Feature

Interview: Rory Russell

On Pipeline, the Shortboard Revolution, and the art of the clean exit

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I caught up with Rory Russell on a balmy day in Laguna Niguel. He still lives most of the year on the North Shore but had come to visit his widowed mother for a few months while shaping boards in San Clemente. These include a limited series of Pipeline-ready guns—if you’re willing to roll back the clock and charge on single-fin pintails, complete with the Lightning Bolt logo.

Rory is a natural-born storyteller whose reminiscences—delivered in his trademark gravelly voice—are often punctuated with laughter. Born on an army base in Würzburg, Germany, he had the good fortune of landing on the North Shore in the early 60s, when his father was stationed nearby at the 25th Army Infantry Headquarters. (The shoulder patch of the 25th, nicknamed “Tropic Thunder,” was a lightning bolt over a taro leaf.)

Rory grew up around Chun’s Reef, developing quickly as a surfer. He enjoyed the tutelage of neighbor Jock Sutherland and surfed Pipeline for the first time at age 12. His enduring legacy was forged in those few golden years at Pipeline, when the shortboard revolution opened up new possibilities in tube riding. But as he describes it now, what proved most critical in that period—and the intervening years—has been the art of a clean exit.

Kevin:  Tell me about your early years on the North Shore, when you first started surfing?

My mom was a schoolteacher at Waialua and we lived right on the beach. My sister lived next door. She was a surfer. That’s how I got into it. All the guys wanted to take my sister surfing. And I’d ride their boards while they were trying to make out with her.

Did you always surf switch-stance or did that come later?

I got my switch-stance from Jock [Sutherland]. Moving from longboards to shortboards, it was really easy to learn how to ride switch-stance because there was so much freedom. In fact, one time I was surfing the sandbar at Ehukai and I was riding every wave regularfoot. Flippy Hoffman asked, “Are you sure you haven’t been regularfoot the whole time?” Basically, the shortboard and the weed made switch-stance easy.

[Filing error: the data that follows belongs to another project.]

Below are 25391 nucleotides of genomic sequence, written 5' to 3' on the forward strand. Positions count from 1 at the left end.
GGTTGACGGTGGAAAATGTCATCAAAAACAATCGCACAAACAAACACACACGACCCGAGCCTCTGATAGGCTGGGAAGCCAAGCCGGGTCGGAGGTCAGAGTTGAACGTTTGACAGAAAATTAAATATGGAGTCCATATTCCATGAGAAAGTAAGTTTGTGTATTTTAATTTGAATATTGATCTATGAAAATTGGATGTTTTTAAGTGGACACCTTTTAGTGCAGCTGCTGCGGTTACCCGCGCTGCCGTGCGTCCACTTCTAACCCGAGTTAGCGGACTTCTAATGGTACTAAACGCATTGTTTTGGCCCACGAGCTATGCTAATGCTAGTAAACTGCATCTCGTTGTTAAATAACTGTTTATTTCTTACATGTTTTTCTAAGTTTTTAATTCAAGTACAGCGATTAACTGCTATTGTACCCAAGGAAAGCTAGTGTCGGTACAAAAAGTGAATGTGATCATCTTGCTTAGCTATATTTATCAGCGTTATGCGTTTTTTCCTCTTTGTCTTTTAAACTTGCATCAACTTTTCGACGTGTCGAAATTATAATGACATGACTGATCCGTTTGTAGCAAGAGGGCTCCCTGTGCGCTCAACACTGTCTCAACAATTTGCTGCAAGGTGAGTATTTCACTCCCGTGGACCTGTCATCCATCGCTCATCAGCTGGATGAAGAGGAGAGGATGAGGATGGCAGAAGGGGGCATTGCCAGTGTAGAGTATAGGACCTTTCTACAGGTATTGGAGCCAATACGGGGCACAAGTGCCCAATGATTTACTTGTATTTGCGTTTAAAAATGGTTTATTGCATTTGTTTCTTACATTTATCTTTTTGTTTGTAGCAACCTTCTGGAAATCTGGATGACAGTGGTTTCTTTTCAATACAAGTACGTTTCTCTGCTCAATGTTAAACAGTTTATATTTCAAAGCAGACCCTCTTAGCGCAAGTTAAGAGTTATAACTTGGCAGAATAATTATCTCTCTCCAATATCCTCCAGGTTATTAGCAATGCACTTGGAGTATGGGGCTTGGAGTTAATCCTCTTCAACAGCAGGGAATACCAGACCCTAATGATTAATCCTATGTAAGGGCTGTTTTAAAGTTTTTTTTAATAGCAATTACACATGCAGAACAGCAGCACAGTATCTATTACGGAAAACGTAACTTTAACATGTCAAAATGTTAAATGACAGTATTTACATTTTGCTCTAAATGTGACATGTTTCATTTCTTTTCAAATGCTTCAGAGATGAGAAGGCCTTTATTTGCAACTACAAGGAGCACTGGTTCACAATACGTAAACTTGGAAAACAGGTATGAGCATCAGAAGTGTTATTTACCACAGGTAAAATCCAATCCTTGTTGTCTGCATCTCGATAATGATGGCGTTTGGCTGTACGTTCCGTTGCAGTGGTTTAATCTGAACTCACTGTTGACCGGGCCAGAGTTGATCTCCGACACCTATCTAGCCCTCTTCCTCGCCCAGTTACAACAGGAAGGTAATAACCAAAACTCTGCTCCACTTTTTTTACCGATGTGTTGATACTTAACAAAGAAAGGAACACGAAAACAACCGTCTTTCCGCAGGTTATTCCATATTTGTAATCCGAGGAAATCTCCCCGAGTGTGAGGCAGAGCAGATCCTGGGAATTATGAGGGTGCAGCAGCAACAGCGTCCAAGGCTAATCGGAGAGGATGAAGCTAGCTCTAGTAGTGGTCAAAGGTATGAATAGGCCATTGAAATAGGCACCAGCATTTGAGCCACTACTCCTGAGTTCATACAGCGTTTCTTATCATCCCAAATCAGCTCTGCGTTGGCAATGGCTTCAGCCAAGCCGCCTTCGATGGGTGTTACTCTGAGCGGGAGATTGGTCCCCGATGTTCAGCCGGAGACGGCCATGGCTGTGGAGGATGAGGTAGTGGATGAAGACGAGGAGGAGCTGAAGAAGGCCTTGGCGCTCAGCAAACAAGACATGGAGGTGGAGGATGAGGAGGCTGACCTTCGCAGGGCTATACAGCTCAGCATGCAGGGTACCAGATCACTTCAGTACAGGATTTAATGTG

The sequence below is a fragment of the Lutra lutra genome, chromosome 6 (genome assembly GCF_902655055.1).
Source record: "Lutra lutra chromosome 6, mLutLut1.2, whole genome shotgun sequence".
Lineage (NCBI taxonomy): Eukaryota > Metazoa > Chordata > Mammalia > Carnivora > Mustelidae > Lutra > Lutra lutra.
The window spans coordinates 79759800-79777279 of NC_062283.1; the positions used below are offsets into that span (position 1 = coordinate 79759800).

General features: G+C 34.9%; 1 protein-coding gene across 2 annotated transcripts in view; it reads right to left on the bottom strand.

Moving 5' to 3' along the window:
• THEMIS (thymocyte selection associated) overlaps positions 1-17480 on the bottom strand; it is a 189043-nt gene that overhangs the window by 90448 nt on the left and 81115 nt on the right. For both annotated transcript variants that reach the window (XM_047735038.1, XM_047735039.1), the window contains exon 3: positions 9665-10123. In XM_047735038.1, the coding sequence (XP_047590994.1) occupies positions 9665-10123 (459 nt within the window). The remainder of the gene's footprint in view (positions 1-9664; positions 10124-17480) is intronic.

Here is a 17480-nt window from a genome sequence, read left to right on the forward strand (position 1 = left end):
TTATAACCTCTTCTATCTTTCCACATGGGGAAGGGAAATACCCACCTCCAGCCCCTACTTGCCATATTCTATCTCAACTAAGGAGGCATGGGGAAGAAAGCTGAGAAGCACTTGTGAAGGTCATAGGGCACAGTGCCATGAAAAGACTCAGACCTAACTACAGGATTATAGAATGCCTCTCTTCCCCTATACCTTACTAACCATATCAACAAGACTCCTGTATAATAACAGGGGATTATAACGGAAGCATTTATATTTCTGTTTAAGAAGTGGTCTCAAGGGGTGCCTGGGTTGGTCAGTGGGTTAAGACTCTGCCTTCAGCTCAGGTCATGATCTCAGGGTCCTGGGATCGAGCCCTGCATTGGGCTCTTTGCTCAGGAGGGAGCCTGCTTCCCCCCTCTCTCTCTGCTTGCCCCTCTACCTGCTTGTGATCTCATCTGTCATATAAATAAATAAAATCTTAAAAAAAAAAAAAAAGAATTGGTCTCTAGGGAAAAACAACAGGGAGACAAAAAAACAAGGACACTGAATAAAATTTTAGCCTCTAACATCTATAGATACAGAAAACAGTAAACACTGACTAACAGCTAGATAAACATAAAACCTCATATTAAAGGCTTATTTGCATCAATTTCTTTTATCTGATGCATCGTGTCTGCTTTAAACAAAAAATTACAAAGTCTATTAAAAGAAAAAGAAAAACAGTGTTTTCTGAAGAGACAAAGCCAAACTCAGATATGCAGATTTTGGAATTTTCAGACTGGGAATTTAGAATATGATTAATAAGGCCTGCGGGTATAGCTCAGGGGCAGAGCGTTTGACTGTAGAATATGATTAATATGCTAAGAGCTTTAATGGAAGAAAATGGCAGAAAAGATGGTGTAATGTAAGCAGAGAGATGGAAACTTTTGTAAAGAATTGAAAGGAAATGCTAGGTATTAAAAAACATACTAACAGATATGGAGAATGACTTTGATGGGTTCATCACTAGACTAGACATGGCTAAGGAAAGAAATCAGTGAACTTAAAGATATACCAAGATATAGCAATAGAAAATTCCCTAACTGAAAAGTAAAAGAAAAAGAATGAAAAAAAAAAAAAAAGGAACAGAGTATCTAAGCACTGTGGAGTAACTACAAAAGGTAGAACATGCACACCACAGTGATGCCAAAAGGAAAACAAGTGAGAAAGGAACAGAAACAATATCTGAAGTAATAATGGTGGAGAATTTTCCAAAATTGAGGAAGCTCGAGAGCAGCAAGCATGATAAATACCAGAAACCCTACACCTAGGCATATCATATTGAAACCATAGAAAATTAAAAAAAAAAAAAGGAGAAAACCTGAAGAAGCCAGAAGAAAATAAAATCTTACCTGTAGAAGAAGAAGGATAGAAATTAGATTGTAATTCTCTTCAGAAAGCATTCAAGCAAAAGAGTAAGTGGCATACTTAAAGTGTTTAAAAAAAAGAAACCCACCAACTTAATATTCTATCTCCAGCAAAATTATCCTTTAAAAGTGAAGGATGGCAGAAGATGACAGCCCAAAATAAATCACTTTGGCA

Surfing hasn’t been as kind to everyone with the passage of time. What have you learned as your surfing life has continued beyond your Pipe days?

Gerry [Lopez] was always talking about how you’ve got to retire gracefully. People at trade shows started asking me, “What are you going to do after you’re 30?” It was like all of a sudden they were putting me in crutches at 30 or 40. Then I was surfing Pipe on this board I’d just made. I had this perfect wave, perfect setup, and I caught a rail. I got too confident and a prominent water photographer was right there with a camera. I came up and he said, “You’re too old for this.” I took it to heart. I went in and pondered the crowd factor, analyzed everything, and decided, “Maybe I’ll just kind of slide out.” So then I ended up doing my farmer thing at Chun’s. I had horses and fighting chickens. I had ducks and ponies and pheasants—right on the beach. I had this vision that I was going to jump on my horse and ride down to Pipe: I’ll get the wave of the day, come back in, jump on my horse, and ride off into the sunset. I never rode a single one of those fucking horses—let alone to Pipeline with my board.

In the early 70s, when you and Gerry were pretty much at the top of the pack at Pipe, what was your relationship like?

We just had fun. There actually wasn’t any competition. You take this wave; I’ll take that. Everyone else can fight over the rest. I’ve seen Gerry do some amazing things. We went to Nii jima in Japan, this little tiny island, in ’75. The movie Super Session had just come out. We went to a town where they had all these little arcade areas —tents with throwing darts and everything. One of them had a bow and arrow. Not only did Gerry blow my mind, he blew the minds of the people who ran the thing—the Japanese people. He could have shot the arrow with a blindfold on. He could have shot the bow upside down and still hit the target.

When did you start riding for Lightning Bolt?

It was kind of whenever I borrowed Gerry’s or Wayne [Santos’] boards. That’s how I started riding for them. When I stopped returning their boards I was on the team. Lightning Bolt represented everything I was doing in surfing, you know? It’s the best logo in the world. You’ll never find a better one. You can try all you want. The symbol itself represents surfing at its purest. My relationship was solely spiritual. If I could make some money on the side that was fine.

How has the approach to surfing changed in the years since you were coming up? Style seems to have taken a back seat.

There were two rules that Gerry gave me when I was growing up: don’t ever grab a rail; and when you cut back, don’t lose speed. A lot of guys now focus on one maneuver and then they’re dead in the water.

Image credits: illustration by Jamie Givens